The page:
Economic modeling assumes, for the most part, that agents are Bayesian, that is, that they entertain probabilistic beliefs, objective or subjective, regarding any event in question.  We argue that the formation of such beliefs calls for a deeper examination and for explicit modeling.  Models of belief formation may enhance our understanding of the probabilistic beliefs when these exist, and may also help up characterize situations in which entertaining such beliefs is neither realistic nor necessarily rational. Download Paper
Economic modeling assumes, for the most part, that agents are Bayesian, that is, that they entertain probabilistic beliefs, objective or subjective, regarding any event in question.  We argue that the formation of such beliefs calls for a deeper examination and for explicit modeling.  Models of belief formation may enhance our understanding of the probabilistic beliefs when these exist, and may also help up characterize situations in which entertaining such beliefs is neither realistic nor necessarily rational. Download Paper
We examine an economy in which the cost of consuming some goods can be reduced by making commitments that reduce flexibility. We show that such consumption commitments can induce consumers with risk-neutral underlying utility functions to be risk averse over small variations in income, but sometimes to seek risk over large variations. As a result, optimal employment contracts will smooth wages conditional on being employed, but may incorporate a possibility of unemployment. Download Paper
Economic theory reduces the concept of rationality to internal consistency. The practice of economics, however, distinguishes between rational and irrational beliefs. There is therefore an interest in a theory of rational beliefs, and of the process by which beliefs are generated and justified. We argue that the Bayesian approach is unsatisfactory for this purpose, for several reasons. First, the Bayesian approach begins with a prior, and models only a very limited form of learning, namely, Bayesian updating. Thus, it is inherently incapable of describing the formation of prior beliefs. Second, there are many situations in which there is not sufficient information for an individual to generate a Bayesian prior. It follows that the Bayesian approach is neither sufficient not necessary for the rationality of  beliefs. Download Paper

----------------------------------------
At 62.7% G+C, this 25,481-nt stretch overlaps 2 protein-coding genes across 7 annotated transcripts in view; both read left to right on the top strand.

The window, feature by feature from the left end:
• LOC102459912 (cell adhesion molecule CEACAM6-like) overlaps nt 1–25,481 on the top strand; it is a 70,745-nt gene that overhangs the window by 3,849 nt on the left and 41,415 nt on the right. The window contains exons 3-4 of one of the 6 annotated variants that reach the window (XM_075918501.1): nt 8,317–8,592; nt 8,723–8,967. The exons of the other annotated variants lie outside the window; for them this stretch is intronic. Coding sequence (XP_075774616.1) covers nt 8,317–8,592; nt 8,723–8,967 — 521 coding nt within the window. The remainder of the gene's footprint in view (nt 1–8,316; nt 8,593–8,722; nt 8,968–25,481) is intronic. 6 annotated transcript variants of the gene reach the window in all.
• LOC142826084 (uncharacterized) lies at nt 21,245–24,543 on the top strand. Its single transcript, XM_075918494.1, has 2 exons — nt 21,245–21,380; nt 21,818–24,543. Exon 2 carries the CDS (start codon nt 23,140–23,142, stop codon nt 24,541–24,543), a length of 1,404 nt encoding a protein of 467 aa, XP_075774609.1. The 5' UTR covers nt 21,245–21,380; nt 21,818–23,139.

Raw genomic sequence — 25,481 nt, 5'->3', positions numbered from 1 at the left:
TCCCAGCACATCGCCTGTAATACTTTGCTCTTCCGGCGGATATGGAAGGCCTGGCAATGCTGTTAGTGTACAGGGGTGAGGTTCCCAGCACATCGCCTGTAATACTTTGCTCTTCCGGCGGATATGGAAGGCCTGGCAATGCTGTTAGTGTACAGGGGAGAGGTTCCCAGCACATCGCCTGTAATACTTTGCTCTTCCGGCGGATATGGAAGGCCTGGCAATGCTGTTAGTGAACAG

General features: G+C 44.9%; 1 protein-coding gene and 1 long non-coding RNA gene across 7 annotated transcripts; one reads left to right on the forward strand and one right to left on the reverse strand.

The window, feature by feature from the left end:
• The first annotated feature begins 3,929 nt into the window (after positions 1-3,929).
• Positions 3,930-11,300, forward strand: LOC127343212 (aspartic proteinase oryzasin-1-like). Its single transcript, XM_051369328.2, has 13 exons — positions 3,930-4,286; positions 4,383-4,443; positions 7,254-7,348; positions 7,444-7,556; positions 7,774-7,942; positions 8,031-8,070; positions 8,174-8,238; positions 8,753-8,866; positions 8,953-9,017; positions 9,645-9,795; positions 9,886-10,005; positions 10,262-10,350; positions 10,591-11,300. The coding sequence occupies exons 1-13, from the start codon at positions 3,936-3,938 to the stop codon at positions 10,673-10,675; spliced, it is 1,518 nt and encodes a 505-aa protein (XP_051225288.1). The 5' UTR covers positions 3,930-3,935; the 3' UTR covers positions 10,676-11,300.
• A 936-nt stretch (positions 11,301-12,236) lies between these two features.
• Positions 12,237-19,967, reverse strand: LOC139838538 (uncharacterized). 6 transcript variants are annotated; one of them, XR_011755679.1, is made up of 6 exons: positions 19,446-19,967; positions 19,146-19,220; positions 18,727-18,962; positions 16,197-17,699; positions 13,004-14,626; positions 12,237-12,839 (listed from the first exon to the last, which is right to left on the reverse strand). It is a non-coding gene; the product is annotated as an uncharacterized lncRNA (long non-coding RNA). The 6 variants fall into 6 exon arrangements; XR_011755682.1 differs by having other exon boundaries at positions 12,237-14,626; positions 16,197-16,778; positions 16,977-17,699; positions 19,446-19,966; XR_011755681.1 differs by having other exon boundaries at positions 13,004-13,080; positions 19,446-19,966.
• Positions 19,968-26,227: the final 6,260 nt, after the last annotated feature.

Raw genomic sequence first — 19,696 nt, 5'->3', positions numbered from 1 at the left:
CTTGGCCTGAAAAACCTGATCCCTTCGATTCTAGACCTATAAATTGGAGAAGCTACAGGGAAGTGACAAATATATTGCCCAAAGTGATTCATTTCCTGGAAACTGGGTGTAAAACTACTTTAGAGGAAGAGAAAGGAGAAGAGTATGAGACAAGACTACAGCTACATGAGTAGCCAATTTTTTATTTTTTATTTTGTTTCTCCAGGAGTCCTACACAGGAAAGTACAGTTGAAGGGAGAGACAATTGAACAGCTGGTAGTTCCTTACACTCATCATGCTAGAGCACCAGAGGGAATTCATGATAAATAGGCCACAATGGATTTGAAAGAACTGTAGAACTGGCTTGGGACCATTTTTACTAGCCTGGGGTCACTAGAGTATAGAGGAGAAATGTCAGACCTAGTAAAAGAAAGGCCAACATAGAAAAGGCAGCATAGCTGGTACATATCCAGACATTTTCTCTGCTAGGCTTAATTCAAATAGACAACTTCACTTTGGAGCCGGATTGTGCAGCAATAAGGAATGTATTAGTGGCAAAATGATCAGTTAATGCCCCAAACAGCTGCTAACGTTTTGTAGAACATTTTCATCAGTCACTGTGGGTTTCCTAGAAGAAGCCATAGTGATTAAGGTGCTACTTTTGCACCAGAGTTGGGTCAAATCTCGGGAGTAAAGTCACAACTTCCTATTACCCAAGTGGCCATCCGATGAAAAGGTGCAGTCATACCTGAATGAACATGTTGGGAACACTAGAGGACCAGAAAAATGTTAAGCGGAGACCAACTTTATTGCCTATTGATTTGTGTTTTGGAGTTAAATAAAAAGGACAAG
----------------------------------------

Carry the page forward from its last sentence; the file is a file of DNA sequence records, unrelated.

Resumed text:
We examine an economy in which the cost of consuming some goods can be reduced by making commitments that reduce flexibility. We show that such consumption commitments can induce consumers with risk-neutral underlying utility functions to be risk averse over small variations in income, but sometimes to seek risk over large variations. As a result, optimal employment contracts will smooth wages conditional on being employed, but may incorporate a possibility of unemployment. Download Paper
We describe and analyze a contractual environment that allows a role for an active court. The model we analyze is the same as in Anderlini, Felli, and Postlewaite (2006). An active court can improve on the outcome that the parties would achieve without it. The institutional role of the court is to maximize the parties’ welfare under a veil of ignorance. In Anderlini, Felli, and Postlewaite (2006) the possibility of “menu contracts” between the informed buyer and the uninformed seller is described but not analyzed. Here, we fully analyze this case.  We find that if we maintain the assumption that one of the potential objects of trade is not contractible ex-ante, the results of Anderlini, Felli, and Postlewaite (2006) survive intact. If however we let all “widgets” be contractible ex-ante, then multiple equilibria obtain. In this case the role for an active court is to ensure the inefficient pooling equilibria do not exist alongside the superior ones in which separation occurs. Download Paper